Zadar has been proposed as a World Heritage site. See Zadar Proposed World Heritage.This family could be from any major urban area. There is ongoing reconstruction work. The city dates from the 9th Century BC - with layers of each cultural group's influence all around - Gothic, Renaissance, Baroque, large areas of big walls. We may think of Croatia as distant, but it is just across the water from Venice. Upkeep ongoing.

There is a Christian Orthodox bishop here and a Roman Catholic bishop.

Croatian coats of arms are prominent in bookshops, displays, town information, and Wikipedia (always good for an orientation) does a good job in describing Zadar, and with a map, and including its coat of arms. See

Senj and the Uskoks - Dalmatian Coast - An Unknown People

Still the Dalmatian Coast, but farther north than the usually seen walled cities.

At Senj, there is a fortress at the top of the hill behind the port town,. A large valley in the mountains funnels to the sea. See overview at There, refugees from the Turks, Uskoks, fled and set up a town, and fought back. See

The Uskoks had helped the Venetians, by fighting back the Turks, and enabling the Venetians to disengage and just keep paying financial tribute to the Turks, instead of fighting themselves, say the books. Ongoing research - see lookups at Bogomilia: A Site for the Unsung

Then, when the Uskoks through their experience in battle and on ships were getting too strong, the Venetians turned against them, eventually destroying them and dissipating their numbers. The Uskoks had become great seamen, managing the winds that even the Venetians could not; so they became pirates. Always check up on Wikipedia because the information can be updated, or left erroneous - but this looked accurate, in line with what we think we learned:

Courage, flexibility, adaptability, and drive. All for nothing. Just another page in history. But it is good to see how school children now can tour the fortress up there,and see the great crests of the old Croatian families lined up on the walls, and read of the great struggles for independence and dignity of the past. There is huge post and beam construction that still holds up, for you builders. The town looks like this, I believe this is Senj, but if it is a neighboring town, Senj looks like this from the top where the fortress is. We walked up there. We try to take notes, but sometimes get pictures mixed. For a scholarly long article, try The Uskok "Problem" at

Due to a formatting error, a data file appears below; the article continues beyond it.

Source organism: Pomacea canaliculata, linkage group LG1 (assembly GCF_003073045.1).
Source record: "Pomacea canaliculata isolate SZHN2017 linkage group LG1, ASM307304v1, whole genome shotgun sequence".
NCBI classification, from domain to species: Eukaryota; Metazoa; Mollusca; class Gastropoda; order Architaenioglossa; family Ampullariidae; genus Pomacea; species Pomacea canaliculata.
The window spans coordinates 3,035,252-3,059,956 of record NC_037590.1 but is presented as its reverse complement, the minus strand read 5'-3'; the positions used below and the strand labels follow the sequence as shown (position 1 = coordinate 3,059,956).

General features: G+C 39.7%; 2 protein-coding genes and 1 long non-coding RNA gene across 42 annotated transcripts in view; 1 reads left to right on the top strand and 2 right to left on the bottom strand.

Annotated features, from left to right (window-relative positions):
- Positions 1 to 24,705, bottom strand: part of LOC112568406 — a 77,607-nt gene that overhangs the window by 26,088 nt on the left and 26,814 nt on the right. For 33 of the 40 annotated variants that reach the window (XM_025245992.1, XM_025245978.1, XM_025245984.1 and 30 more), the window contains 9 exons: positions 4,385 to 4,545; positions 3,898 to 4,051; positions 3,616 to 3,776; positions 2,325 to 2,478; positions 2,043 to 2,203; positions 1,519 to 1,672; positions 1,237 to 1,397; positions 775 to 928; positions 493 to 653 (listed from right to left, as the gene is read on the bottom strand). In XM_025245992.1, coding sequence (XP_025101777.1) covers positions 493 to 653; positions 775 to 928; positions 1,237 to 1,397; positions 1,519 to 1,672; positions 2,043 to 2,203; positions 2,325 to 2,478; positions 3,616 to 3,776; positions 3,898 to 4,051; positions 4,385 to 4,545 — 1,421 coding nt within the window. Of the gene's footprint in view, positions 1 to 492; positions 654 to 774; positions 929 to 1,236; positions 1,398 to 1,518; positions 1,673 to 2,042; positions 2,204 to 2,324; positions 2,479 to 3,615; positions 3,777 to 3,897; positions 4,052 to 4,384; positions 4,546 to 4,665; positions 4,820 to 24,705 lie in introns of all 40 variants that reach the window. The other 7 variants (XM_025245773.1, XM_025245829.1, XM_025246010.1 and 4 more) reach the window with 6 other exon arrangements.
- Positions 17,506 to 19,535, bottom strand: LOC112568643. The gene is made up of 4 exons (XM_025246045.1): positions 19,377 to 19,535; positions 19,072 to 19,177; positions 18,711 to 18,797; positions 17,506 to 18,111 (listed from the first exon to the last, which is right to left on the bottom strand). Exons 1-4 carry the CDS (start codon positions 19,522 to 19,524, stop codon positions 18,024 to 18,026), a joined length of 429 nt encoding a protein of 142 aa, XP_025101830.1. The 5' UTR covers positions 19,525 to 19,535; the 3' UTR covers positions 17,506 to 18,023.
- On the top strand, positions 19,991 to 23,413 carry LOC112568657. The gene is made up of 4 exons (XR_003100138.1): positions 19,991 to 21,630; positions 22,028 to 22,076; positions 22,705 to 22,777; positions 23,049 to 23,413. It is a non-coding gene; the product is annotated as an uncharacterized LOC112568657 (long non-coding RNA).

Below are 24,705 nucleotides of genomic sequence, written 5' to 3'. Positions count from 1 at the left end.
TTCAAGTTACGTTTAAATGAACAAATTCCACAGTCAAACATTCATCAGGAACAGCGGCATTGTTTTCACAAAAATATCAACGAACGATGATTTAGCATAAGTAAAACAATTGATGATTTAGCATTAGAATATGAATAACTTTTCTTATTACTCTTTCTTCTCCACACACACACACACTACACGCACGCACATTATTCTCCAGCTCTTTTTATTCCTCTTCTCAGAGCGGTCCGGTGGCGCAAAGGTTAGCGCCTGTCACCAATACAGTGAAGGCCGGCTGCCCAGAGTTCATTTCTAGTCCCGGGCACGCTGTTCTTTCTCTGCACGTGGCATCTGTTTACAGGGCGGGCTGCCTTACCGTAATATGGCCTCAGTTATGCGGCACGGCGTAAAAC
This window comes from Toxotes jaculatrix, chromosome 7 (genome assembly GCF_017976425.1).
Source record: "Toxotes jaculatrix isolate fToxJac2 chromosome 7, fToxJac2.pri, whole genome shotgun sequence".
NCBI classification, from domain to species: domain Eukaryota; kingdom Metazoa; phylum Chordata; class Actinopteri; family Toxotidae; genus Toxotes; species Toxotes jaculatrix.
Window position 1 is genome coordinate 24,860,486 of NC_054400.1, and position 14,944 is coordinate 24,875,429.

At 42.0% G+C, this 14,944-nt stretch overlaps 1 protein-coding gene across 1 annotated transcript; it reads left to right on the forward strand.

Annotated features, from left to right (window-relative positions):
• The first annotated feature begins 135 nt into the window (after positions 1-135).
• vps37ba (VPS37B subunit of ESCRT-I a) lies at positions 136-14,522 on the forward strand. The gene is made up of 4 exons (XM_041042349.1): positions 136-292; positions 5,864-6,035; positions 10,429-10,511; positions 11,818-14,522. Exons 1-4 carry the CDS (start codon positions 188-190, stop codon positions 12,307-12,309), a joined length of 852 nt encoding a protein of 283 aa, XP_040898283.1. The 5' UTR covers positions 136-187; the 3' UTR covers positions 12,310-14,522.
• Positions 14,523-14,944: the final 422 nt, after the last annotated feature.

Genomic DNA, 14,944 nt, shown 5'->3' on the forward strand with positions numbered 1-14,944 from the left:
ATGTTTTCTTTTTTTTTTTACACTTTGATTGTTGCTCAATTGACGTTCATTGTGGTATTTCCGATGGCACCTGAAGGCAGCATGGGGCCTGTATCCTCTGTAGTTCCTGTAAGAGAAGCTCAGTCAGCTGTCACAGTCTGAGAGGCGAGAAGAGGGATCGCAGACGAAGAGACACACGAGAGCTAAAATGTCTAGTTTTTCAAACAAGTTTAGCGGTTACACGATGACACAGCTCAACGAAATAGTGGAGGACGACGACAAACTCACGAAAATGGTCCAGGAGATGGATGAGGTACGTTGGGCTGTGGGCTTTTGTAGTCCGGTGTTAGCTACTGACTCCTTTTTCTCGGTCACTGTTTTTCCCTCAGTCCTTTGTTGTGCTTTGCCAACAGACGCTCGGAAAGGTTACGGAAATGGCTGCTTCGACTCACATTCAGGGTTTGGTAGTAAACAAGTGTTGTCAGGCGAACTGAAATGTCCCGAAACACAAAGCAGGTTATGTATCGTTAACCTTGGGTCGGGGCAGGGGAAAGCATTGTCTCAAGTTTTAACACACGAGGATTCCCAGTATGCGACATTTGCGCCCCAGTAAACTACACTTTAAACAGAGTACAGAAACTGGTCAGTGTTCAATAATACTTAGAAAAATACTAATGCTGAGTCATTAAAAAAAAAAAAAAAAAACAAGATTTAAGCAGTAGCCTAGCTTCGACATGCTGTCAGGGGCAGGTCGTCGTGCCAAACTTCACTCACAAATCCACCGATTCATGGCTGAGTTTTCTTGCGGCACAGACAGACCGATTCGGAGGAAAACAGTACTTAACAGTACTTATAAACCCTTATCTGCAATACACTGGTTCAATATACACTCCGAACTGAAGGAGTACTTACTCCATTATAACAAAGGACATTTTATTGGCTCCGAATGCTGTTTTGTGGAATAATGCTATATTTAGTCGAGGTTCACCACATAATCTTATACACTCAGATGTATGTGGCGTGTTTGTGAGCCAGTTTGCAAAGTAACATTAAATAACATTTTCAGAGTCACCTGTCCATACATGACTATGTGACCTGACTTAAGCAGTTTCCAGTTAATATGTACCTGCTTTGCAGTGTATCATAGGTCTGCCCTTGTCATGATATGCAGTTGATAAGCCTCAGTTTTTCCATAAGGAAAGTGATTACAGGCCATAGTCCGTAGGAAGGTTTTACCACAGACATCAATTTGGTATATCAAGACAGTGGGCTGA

Friday, January 26, 2007

Nin on Easter morning - Dalmatian Coast

Nin, Croatia: Parishioner, Easter Morning

Easter morning. Meet a parishioner on the walking bridge of the ancient town of Nin, going to St. Cross. The sun had just began to show after downpours at Pag, to the northeast.

She wears traditional dress, black formal wear that we understand is expected for widows, and for occasions: black stockings and shoes, a full skirt, and here she has the babushka and a short black overcoat. Sometimes there is black embroidery. Here, not.

Nin is the oldest Croatian royal town, says see also ://

King Tomislav, who ruled 910-928 (becoming King in 925) had conquered the coastal cities of the Dalmatian Coast, and issues arose as to the sovereignty of the Archbishopric of Nin here and Bishop Grgur. Gregor. Gregor. Gregory. Of Nin. See Tomislav at Bosnia Road Ways, King Tomislav, Capilyn

Nin and the next and larger town, Zadar, are often grouped together in write-ups. Go to the middle of the page for a writeup on Nin. Nin is off the main road going from Pag to Zadar, on the Dalmatian coast. for both Pag and Zadar.

Nin once was a major port and commercial hub in medieval times. I wrote to the priest there and enclosed this lady's picture, but have not heard back.

This is the old bridge where we met her.

Nin, Croatia, bridge

Nin, Croatia: Bishop Gregory, Gregor of Nin

This is Bishop Gregory of Nin, a strong 10th Century Christian religious leader who used the Croatian language in liturgy. See more on Gregory of Nin at He finally was stopped by the Pope, who wanted only Latin used, with the result that the people could not understand.

The feet or hands on many statues of saints, like the large toe of Grigor Nin here, are rubbed bright with the touchings of people with supplications, or just for luck for the rest. The statue is by the sculptor Mestrovic, with the original here (or is the original in Split??) and a copy in the second largest city, Split. See Scupture traditions, Split.

Nin, Croatia: Cathedral, St. Cross, claimed as world's smallest

Nin has the world's smallest cathedral, St. Cross, dating from the 9th century.

For full listings of the major religious buildings in Croatia, including at Nin, see Monuments, Sacred A more detailed accounting of history and Nin, and other statues of Grigor Nin is on a blog at Nin blog

St. Cross Cathedral, Nin, Croatia (world's smallest?)

Pag - Dalmatian Coast , karst , salt and deforestation

The Dalmatian Coast has its barrenness, as well as the more lush walled cities area toward the south. Here is the area around Pag. Near Zadar. See map at - if you get lost, use these additional indicators - mapshells/europe/croatia/croatia.